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Agree Sagamore Hill is a wonderful look back in time. It's sad that the pre war car show is no longer, what with so many unique early cars on Long Island. Not many early cars coming out to shows. I've seen far more in this thread than all the shows in the past 40 years. 

 

Thanks again for starting it, Walt. 

 

Paul 

Edited by PFitz (see edit history)
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17 hours ago, PFitz said:

Agree Sagamore Hill is a wonderful look back in time. It's sad that the pre war car show is no longer, what with so many unique early cars on Long Island. Not many early cars coming out to shows. I've seen far more in this thread than all the shows in the past 40 years. 

 

Thanks again for starting it, Walt. 

 

Paul 

Paul, it is my pleasure to get this thread started and focus on the pre WWII era cars.  There are many AACA and other club members who have not had an experience with a 80+ year old car/vehicle. Not even to sit on a running board nor a ride around the block in one. It is something everyone should have the pleasure of doing.  These early photographs I hope draw you back to an era when they were new and automotive technology was  not available at the press of a button. I hope it has brought more of an appreciation of what "was then" that was developed by the use of a pencil, eraser, and a slide rule to calculate figures!  Plus the styling that was just so creative and again not decided upon by a machine but a creative mind. IT IS ALL FUN, makes us happy to see other people who are squirrels like us supporting this particular thread. It is also a history lesson as some viewers have mentioned - look at the clothes, hair styles, style of architecture, signs , etc. History frozen in time in b & w.  It is the sharing of memories. Some of us were fortunate enough to be able to talk to the pioneers that were involved in the creation of these cars. My own strong interest in the design and creation of the coachwork saw me in my teens and early 20s not attending sports activities like most people my age but in contact many times in person with people Like Rudy Creteur of Rollston, Tom Hibbard of LeBaron, Enos Derham and the Chief Engineers of the Franklin Company - this information they shared with  me in conversations and the photos etc they shared should not just remain in my archives - it needs to be out there for all of you to enjoy. That is what all of these great period photographs are doing for us. Those of you who can put pen to paper and can write down the memories of that era that you have discovered need to do so, you do not have to be a "seasoned author of repute  " to record history. I am also the local historian for the village I reside in and take great joy in hearing the history told to me by long time residents. It is all good folks.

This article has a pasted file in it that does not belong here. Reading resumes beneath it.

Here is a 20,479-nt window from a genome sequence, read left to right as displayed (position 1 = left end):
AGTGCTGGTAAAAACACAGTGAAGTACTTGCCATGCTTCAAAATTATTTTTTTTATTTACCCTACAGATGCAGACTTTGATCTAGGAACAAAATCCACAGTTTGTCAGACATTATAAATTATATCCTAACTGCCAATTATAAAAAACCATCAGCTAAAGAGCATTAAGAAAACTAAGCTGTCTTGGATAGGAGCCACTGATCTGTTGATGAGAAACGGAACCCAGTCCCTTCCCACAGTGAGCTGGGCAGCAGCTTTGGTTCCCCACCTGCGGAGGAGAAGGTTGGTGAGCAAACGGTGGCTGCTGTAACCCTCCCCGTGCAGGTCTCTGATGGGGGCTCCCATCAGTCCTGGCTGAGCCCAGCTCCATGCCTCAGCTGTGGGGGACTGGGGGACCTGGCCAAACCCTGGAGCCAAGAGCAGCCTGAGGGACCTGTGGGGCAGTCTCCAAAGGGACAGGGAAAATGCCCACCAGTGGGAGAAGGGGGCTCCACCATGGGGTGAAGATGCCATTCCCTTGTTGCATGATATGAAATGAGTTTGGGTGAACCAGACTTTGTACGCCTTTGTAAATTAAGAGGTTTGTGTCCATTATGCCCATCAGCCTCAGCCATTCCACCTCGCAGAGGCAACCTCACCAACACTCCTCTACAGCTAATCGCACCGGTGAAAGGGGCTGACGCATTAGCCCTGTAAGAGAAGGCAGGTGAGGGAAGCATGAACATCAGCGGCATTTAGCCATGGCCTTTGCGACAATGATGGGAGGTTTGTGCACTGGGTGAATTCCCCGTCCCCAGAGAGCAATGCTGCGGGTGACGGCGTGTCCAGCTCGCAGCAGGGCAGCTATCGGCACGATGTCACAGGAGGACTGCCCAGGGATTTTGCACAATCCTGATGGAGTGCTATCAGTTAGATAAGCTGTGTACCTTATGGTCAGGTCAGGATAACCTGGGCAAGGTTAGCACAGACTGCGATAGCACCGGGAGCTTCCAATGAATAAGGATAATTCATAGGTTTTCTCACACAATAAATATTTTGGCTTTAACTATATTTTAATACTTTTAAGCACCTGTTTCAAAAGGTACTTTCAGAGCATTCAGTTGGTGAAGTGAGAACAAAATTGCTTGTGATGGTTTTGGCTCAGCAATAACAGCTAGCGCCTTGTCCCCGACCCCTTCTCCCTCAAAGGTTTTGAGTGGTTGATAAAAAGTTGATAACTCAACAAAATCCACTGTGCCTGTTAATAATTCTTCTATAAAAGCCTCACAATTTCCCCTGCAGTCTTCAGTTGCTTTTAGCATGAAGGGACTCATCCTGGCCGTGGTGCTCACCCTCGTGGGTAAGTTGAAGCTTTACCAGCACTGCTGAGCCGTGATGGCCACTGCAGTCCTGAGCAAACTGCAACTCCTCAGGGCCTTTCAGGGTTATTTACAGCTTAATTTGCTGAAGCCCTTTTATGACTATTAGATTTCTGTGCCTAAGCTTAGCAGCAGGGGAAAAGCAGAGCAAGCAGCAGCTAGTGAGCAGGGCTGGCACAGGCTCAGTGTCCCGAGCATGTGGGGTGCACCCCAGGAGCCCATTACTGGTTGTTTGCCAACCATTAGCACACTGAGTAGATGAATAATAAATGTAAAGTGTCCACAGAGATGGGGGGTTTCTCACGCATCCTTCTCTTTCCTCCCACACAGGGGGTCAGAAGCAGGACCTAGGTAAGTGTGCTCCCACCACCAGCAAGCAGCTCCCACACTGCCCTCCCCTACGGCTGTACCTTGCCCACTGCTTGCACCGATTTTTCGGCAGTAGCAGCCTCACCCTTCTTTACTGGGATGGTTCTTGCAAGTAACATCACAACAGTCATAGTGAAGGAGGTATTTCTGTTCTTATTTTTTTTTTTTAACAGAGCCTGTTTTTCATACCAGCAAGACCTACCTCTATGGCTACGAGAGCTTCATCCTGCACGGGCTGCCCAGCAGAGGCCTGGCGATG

Walt

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My grandfather on my moms side was the gardener, groundskeeper on an Oyster Bay estate. One day he could hear someone approaching on horseback as he worked near the road. The rider stopped and  admired his work, commented on how nice it looked, it was Teddy Roosevelt out for a morning ride. Bob

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Haven't been posting here so much lately, as I am planning the funeral of a quite close relative.

One of the first persons to be buried at the 1829 inaguarated main cemetary here in Helsinki was Countess Natalia Steinheil, born von Engelhardt.

Walking up the road to the cementary's main entrance I sometimes have imagined  Baron Vladimir Steinheil from Moscow visiting his relatives' tombs in Finland just before WWI, his magnificent 60 hp Gräf-Stift with Armbruster coachwork parked outside  the wall. 

Steinheil (3).jpg

Edited by Casper Friederich (see edit history)
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Original Caption. Havana, Cuba -Havana Plaza, Grand buildings around a formal garden at the piazza in Havana, Cuba. March 1939

The 1937 Lincoln-Zephyr in the foreground  looks as if it has had a hard life, perhaps as a taxi. The rear skirts are missing and the door check strap is broken. 

Cuba 001 (2).jpg

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1 hour ago, twin6 said:

Gussied up Jordan, 1930.

Jordan.jpg

Way more than that, an advanced design of unknown origin, the Jordan Speedway Model Z Sportsman sedan, twelve built, no survivors.  Compare all the design feature on this Jordan and its 1930 contemporaries: full-length, over-the-cowl hood; long horizontal hood doors, free-stand fenders with lowered ends on the front, slanted windshield, and the major one, an integrated trunk 3-box configuration sedan before the 1931 Packard 845 Dietrich Newport sport sedans and the REO Royale 8-48 sport sedan.  The last feature may not seem significant now but consider this car had it eight years before the 1938 Cadillac 60 Special made it a production configuration and fully a decade before the 1940 GM C-Bodies the 60 Special inspired.  I'll go out on a historian's narrow branch and opine this design was free-lance work of either Count de Sakhnoffsky or Ray Dietrich.  It is that advanced.

'30 Jordan Speedway Z Sportsman Sedan.jpg

Edited by 58L-Y8
Design critique and comparison (see edit history)
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1 hour ago, 58L-Y8 said:

Way more than that, an advanced design of unknown origin, the Jordan Speedway Model Z Sportsman sedan, twelve built, no survivors.  Compare all the design feature on this Jordan and its 1930 contemporaries: full-length, over-the-cowl hood; long horizontal hood doors, free-stand fenders with lowered ends on the front, slanted windshield, and the major one, an integrated trunk 3-box configuration sedan before the 1931 Packard 845 Dietrich Newport sport sedans and the REO Royale 8-48 sport sedan.  The last feature may not seem significant now but consider this car had it eight years before the 1938 Cadillac 60 Special made it a production configuration and fully a decade before the 1940 GM C-Bodies the 60 Special inspired.  I'll go out on a historian's narrow branch and opine this design was free-lance work of either Count de Sakhnoffsky or Ray Dietrich.  It is that advanced.